Eaglehawk Pelagic - August 27th, 2017
Darryl Eggins, Rob Hamilton, Mona Loofs-Samorzewski, John Tongue, Shirley
Tongue, Peter Tongue, Kimberley Tongue, Els Wakefield, Matt Wright and Paul
Brooks (organiser and report compiler)
The Pauletta, skippered by John Males, with deckhand Craig.
Favourable conditions leading up to the trip had us hopeful of seeing some
good birds and we weren’t disappointed, as a Light-mantled Albatross was
called within a minute of pulling up to berley, soon followed by a Grey
Petrel. We were probably lucky to be out there in the end, as seas were
quite rough and the wind picked up more than expected, causing us to head
back in earlier than usual.
Left port at 0730 hrs and headed straight down to the Hippolytes. It was
decided to head straight to the shelf rather than doing a lap as the going
was pretty slow in the choppy conditions. We struck a much more southerly
route to the shelf than usual to head into the southerly swell, eventually
pulling up over 220 fathoms at 0945 hrs. We drifted almost north-westerly
out to 280 fathoms before pulling up stumps at 1155 hrs and heading for
home via the Hippolytes. The trip back in was another slow affair, docking
at around 1425 hrs.
We set off in a 15 knot south-westerly with choppy seas to 1.5 m. Skies
were mainly cloudy and a little bit of rain fell. As we neared the
Hippolytes, the 3 metre south-westerly swell began to kick in. As we left
the Hippolytes behind, a snow flurry came down over the peninsula. Heading
further out, the swell got to 4 metres plus and the wind picked up to 20-25
knots. The sky remained cloudy with some brief periods of sunshine.
Around 1140 hrs, the wind picked up to 30-35 knots and news of 45 knot
winds at Maatsuyker Island left us with no choice but to head back to port
early. As we got back to the Hippolytes, we were assailed by a couple of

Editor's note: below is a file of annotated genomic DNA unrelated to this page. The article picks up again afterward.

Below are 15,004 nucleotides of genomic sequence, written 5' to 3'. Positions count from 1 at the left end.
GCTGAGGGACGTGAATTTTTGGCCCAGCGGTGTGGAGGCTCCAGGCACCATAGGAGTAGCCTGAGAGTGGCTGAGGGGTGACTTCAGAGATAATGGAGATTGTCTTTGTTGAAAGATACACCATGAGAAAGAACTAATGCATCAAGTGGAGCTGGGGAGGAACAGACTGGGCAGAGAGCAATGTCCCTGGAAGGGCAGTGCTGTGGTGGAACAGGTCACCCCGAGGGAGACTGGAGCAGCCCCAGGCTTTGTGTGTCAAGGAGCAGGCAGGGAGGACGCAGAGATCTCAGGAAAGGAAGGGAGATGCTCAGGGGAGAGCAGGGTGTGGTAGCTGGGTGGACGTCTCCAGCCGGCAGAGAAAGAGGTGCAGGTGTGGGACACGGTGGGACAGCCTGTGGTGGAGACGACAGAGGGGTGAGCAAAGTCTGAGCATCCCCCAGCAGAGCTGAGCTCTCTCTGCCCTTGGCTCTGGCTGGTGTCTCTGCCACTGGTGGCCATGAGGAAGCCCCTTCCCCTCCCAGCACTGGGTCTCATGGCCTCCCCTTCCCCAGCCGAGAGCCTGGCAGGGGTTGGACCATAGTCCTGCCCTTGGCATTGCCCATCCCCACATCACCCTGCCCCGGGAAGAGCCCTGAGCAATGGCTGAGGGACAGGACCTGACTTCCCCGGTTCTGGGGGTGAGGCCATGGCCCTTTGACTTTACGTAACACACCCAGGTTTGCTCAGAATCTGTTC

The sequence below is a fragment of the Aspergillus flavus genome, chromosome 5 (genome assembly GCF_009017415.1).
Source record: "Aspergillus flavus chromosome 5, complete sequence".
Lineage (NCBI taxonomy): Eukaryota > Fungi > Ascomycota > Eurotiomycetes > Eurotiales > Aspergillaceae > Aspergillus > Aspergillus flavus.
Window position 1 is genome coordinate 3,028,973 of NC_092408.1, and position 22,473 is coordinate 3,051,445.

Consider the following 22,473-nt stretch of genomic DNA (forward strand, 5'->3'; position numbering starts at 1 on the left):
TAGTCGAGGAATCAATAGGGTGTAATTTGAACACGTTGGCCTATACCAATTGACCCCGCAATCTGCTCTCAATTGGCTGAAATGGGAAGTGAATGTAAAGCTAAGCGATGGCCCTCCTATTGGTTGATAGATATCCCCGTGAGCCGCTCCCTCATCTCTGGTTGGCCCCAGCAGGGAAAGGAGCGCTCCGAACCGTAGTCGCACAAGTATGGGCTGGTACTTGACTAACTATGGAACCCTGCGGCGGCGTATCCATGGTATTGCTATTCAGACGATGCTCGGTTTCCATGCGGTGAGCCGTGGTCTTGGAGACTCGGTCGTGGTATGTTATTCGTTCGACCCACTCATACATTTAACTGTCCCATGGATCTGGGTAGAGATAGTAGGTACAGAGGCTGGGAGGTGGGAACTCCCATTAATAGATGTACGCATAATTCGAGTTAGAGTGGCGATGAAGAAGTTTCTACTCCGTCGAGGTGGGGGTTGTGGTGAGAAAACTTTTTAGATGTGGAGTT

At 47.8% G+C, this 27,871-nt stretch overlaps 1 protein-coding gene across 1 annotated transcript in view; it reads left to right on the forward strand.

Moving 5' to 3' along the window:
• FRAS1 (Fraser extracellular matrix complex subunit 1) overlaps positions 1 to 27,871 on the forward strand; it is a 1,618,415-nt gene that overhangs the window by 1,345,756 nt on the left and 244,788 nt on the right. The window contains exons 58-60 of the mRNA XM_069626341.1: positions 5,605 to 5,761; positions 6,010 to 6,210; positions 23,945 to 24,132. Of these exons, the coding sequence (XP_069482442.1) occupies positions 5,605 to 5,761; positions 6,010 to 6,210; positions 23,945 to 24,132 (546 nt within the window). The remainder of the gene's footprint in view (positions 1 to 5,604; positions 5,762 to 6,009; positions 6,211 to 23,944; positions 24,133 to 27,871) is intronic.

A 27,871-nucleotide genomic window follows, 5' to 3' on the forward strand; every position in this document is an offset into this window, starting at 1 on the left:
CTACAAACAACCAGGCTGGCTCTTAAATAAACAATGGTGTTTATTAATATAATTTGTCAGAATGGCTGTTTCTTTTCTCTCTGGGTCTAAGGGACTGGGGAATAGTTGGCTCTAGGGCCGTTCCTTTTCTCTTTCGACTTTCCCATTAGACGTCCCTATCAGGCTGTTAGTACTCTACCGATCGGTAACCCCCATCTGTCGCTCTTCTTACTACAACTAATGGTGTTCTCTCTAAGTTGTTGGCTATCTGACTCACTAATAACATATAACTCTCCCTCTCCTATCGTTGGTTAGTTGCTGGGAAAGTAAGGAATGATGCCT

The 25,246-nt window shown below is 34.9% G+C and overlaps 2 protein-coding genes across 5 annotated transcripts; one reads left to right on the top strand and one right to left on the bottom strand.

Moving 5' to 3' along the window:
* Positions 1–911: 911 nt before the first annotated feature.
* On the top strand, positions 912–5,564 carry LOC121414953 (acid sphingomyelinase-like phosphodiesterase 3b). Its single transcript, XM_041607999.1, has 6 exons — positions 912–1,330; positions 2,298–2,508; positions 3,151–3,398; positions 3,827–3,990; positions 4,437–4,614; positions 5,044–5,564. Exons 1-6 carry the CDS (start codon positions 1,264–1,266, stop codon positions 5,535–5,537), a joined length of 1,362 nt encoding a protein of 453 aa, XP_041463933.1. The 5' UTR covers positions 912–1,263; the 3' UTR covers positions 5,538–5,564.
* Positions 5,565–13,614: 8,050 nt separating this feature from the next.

hail showers. Water temperature was 13.5 degrees throughout. None visibly
Short-beaked Common Dolphin: 2 (2) Inshore in the morning.
Australian/New Zealand Fur Seal: c. 15 (c. 15) On the Hippolytes.
Birds (IOC v 7.1 – max at one time in brackets):
Grey-backed Storm Petrel: 1 Pelagic.
Antipodean Albatross: 2 (1) An adult male *gibsoni* seen over just 55
fathoms not long after passing the Hippolyte in the morning and an adult
female/young male in pelagic waters.
Wandering-type Albatross: 1 An all-brown bird seen briefly at distance in
the wake just after we started motoring for home.
Southern Royal Albatross: 2 (1) A juvenile and an immature both in pelagic
Black-browed Albatross: 6 (5) 1 adult inshore in the morning; 4 adults and
an immature in pelagic waters.
Black-browed type Albatross: 1 An adult in with a flock of Shy Albatrosses
near the Hippolyte in the morning.
Shy Albatross: c. 60 (c. 40) c. 40 inshore in the morning; 5 offshore in
the morning; remainder pelagic. Mainly adult *cauta/steadi*. One bird in
juvenile plumage showed a bit of wear around the face and was probably
Indian Yellow-nosed Albatross: 2 (1) One bird in with a large flock of Shy
Albatrosses near the Hippolyte in the morning, another bird offshore in the
Buller’s Albatross: 2 (1) One bird in with a large flock of Shy Albatrosses
near the Hippolyte in the morning; one bird in pelagic waters. Both adult.
Southern Giant Petrel 2 (1) 1 juvenile followed the boat briefly just after
we passed the Hippolytes; 1 juvenile in pelagic waters.
Northern Giant Petrel: 1 juvenile in pelagic waters.
Prion sp.: 1 A bird which looked big-headed and billed in the field made
one quick pass of the boat but wasn’t seen well enough to confirm species
and photographs weren’t clear enough to help. Opinions on the photograph
were divided between Slender-billed Prion and possible Salvin’s type Prion.
SLENDER-BILLED PRION: 2 (1) Both in pelagic waters.
Fairy Prion: c. 170 (c. 100) A flock of c. 150 in inshore waters just
beyond the Hippolyte; a dozen or so offshore in the morning; remainder
Great-winged Petrel: c. 30 (16) First bird encountered just beyond the
Hippolyte in only 55 fathoms – 6 birds offshore in the morning; remainder
WHITE-HEADED PETREL: 3 (2) A few birds gave some nice close views in
Grey-faced Petrel: 2 (2) Pelagic waters.
SOFT-PLUMAGED PETREL: 1 A single bird followed the boat for a short while
just after we started motoring for home.
Common Diving Petrel: 24 (6) Offshore in the morning.
Black-faced Cormorant: 4 (3) Inshore in the morning.
Australasian Gannet: 8 (5) Inshore in the morning.
Silver Gull: c. 60 (c. 30) Inshore in the morning.
Pacific Gull: 4 (2) 2 adults at the heads and 2 on Cheverton Rock in the
Kelp Gull: 19 (8) Inshore in the morning.
Greater Crested Tern: 15 (5) 5 inshore in the morning; 5 offshore in the
morning; 5 pelagic.
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